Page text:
Of course, there is little chance that burqa wearers will suddenly welcome the law (which enters into force on April 11, 2011) banning the religious garments from the public space. Still, bin Laden's message has offered a welcome opportunity to clarify once again where French Muslims stand when extremists attempt to hijack French domestic political issues to further their own agenda.

Here again, Muslim leaders have reaffirmed their loyalty to the French Republic and demonstrated their solidarity with overall public opinion by issuing denunciations of bin Laden's statement. The French Council for Muslim Faith (CFCM) issued a statement saying, "these questions are an internal affair for France" and "in the name of Islamic values… the CFCM totally condemns any act of hostility targeting our nation or our compatriots, no matter its source." Even the Union of Islamic Organizations in France, which has traditionally promoted a more assertive and politicized Islam in France, was similarly unequivocal: "Any attack on French security is a direct attack on its Muslims."

Could it be that bin Laden has succeeded in renewing the bond between French Muslims and the state after two bitter years of division and recriminations over national identity and burqas? French Muslims' ready denunciation of terrorism is further evidence that they are at home in French society, but it is also a depressing reminder of the misgivings that they face. The specter of al Qaeda has cut two ways for French Muslims since 2001 -- spreading fear of Islam but also providing the opportunity for better integration.

By all appearances, it seems that bin Laden's latest communiqué may have the effect of actually repairing the relationship between the French Muslim community and the wider electorate -- and uniting them in a common cause: the battle over retirement benefits and budget cuts.



Go Small and Stay Home

With an opposition Congress coming soon, Obama would be wise to resist the temptation of becoming a foreign-policy president.

When U.S. presidents suffer galactic losses in midterm elections -- as it looks like Barack Obama is about to do on Tuesday -- they are often tempted to turn outward to foreign policy. Here, freed from endless haggling with an oppositional Congress, they have traditionally had greater flexibility and latitude to maneuver and more opportunity to appear decisive and presidential.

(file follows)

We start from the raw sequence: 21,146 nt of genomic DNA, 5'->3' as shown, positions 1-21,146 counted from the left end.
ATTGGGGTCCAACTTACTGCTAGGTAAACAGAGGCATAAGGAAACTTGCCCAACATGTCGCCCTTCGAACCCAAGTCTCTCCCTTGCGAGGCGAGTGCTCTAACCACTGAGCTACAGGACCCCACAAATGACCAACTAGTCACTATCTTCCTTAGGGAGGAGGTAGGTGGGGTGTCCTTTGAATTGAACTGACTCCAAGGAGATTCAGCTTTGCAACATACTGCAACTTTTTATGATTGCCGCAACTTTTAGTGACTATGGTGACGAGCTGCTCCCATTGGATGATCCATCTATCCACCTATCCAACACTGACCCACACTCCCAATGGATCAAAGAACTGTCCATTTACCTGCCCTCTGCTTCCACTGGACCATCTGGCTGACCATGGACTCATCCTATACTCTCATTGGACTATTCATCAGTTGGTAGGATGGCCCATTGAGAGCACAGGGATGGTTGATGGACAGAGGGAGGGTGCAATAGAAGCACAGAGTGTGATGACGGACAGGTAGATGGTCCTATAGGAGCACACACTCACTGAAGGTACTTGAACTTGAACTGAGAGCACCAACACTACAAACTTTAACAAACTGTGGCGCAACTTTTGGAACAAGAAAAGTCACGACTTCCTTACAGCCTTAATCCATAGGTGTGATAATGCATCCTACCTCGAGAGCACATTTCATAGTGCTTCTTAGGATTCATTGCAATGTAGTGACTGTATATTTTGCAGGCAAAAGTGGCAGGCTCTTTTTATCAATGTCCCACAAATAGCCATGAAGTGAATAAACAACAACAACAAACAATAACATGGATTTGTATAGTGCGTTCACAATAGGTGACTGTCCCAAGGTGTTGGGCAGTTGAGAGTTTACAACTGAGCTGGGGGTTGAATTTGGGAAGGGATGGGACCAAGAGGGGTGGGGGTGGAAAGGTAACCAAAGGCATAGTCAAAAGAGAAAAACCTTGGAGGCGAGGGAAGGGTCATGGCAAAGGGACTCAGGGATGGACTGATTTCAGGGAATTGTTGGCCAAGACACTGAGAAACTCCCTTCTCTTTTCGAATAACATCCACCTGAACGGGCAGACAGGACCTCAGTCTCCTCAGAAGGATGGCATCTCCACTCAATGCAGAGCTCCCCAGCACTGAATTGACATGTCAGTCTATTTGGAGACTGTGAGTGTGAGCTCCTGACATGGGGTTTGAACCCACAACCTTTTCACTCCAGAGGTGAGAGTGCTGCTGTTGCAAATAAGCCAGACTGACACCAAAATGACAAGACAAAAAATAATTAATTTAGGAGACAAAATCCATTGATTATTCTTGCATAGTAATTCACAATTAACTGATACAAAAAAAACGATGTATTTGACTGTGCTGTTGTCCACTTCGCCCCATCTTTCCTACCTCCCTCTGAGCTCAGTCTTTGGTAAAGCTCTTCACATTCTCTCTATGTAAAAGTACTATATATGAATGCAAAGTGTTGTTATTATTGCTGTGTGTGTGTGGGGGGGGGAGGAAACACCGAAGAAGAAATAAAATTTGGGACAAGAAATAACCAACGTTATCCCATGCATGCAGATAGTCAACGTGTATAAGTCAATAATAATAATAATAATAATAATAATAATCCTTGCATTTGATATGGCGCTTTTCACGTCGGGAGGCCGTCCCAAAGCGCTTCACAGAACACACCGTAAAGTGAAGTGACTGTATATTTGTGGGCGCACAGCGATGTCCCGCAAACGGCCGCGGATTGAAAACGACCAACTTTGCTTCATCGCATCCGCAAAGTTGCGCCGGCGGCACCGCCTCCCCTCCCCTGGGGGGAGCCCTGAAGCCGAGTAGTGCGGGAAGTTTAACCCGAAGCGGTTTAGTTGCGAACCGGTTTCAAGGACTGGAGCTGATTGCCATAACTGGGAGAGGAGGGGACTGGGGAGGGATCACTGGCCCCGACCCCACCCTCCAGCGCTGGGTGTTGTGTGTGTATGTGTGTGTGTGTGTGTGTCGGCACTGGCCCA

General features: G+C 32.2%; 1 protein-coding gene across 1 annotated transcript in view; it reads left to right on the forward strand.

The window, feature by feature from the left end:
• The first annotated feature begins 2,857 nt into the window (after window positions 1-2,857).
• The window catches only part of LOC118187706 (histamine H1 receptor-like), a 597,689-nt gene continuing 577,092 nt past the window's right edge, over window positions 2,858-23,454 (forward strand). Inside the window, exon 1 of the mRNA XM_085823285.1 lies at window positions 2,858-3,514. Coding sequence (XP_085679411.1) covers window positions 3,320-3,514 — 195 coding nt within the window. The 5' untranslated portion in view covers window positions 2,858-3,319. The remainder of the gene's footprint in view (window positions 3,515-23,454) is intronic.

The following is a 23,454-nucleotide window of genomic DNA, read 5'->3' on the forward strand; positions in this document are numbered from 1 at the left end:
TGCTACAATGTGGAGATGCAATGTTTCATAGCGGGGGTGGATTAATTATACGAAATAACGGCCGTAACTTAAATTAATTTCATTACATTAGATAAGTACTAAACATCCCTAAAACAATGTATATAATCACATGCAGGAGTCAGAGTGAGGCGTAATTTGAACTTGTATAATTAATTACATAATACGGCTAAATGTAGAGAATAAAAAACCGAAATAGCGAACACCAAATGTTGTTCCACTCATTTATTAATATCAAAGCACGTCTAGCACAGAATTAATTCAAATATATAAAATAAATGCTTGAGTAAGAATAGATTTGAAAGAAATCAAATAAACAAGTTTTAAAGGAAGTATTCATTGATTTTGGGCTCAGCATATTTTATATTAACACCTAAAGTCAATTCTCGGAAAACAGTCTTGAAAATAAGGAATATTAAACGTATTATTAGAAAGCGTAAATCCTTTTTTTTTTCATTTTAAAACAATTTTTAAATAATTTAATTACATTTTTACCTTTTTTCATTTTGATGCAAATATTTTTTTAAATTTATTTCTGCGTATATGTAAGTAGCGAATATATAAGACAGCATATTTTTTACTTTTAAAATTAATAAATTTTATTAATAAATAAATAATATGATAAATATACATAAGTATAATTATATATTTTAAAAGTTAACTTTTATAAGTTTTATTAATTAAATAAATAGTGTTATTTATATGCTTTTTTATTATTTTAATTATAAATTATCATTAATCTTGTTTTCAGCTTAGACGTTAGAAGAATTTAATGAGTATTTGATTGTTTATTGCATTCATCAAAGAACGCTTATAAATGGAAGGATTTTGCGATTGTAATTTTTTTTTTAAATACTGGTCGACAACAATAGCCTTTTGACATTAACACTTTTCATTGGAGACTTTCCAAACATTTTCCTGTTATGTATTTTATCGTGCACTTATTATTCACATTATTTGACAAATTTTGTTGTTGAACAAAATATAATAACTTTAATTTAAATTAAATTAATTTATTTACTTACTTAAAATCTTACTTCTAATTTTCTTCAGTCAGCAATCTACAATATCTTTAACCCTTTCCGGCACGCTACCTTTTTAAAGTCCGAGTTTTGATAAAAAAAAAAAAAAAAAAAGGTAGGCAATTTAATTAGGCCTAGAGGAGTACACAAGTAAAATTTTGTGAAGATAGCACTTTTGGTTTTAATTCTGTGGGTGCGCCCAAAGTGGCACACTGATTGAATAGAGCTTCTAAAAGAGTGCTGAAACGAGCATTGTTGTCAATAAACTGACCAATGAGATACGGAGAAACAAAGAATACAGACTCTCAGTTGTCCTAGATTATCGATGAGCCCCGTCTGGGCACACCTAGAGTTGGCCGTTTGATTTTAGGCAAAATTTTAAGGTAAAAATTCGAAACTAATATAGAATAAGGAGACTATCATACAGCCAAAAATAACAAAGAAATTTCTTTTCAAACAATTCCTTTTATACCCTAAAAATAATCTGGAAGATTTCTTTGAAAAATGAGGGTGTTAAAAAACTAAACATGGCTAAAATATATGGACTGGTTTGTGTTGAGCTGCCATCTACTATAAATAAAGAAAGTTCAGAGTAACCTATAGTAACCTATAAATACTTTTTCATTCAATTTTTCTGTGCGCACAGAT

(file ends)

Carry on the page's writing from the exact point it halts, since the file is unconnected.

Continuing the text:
Will Obama be any different? After all, he's a wartime president with a Nobel Peace Prize. The last time we had one of those -- Woodrow Wilson -- the United States fared pretty well.

But Obama confronts a host of foreign-policy challenges that go well beyond those of Wilson's presidency. Wilson won a world war and got himself into trouble not for want of a diplomatic opportunity but because of his own rigidity and refusal to make practical compromises over the League of Nations. Wilson headed the U.S. delegation to the Paris Peace Conference in 1919, but refused to include any senior Republican senators or any influential members of Congress in the delegation. His relationship with Henry Cabot Lodge was poisonous; but had the president been willing to play politics he could have managed to shepherd the treaty and U.S. membership in the League through the Senate. Obama is wrestling with two wars in Iraq and Afghanistan that he can't win decisively, and nation-building efforts will go on long after he leaves the White House. Unlike Wilson, however, it isn't Washington politics that are undercutting his foreign policy; it's the politics out there.

Obama's real problem is this: Unlike Wilson and other consequential foreign-policy presidents, he lacks ready-made or even easily manufactured opportunities abroad. The world the president inherited, at least in the Middle East and South Asia, isn't defined by the promise of stunningly conclusive U.S. military victories or decisive conflict-ending agreements; instead of black and white, the United States confronts the world of gray -- extractive and corrupt allies, determined and often undefined enemies, asymmetrical conflicts, and failed or failing states. There are no heroes, breakthroughs, or definitive outcomes to much of anything here.

Tuesday's midterms -- whatever their outcome -- won't change that. Even if the House and Senate both go to the Republicans, the president will still be able to have his way in Congress should a serious diplomatic opportunity open up abroad. On domestic matters, it's likely that Obama will meet significant resistance over the next two years, and while "game-changing" peace agreements or international diplomatic overtures might prove alluring, it's dealing with the internal politics of the small tribes in Iraq, Iran, and Afghanistan that will shape the success or failure of his policies.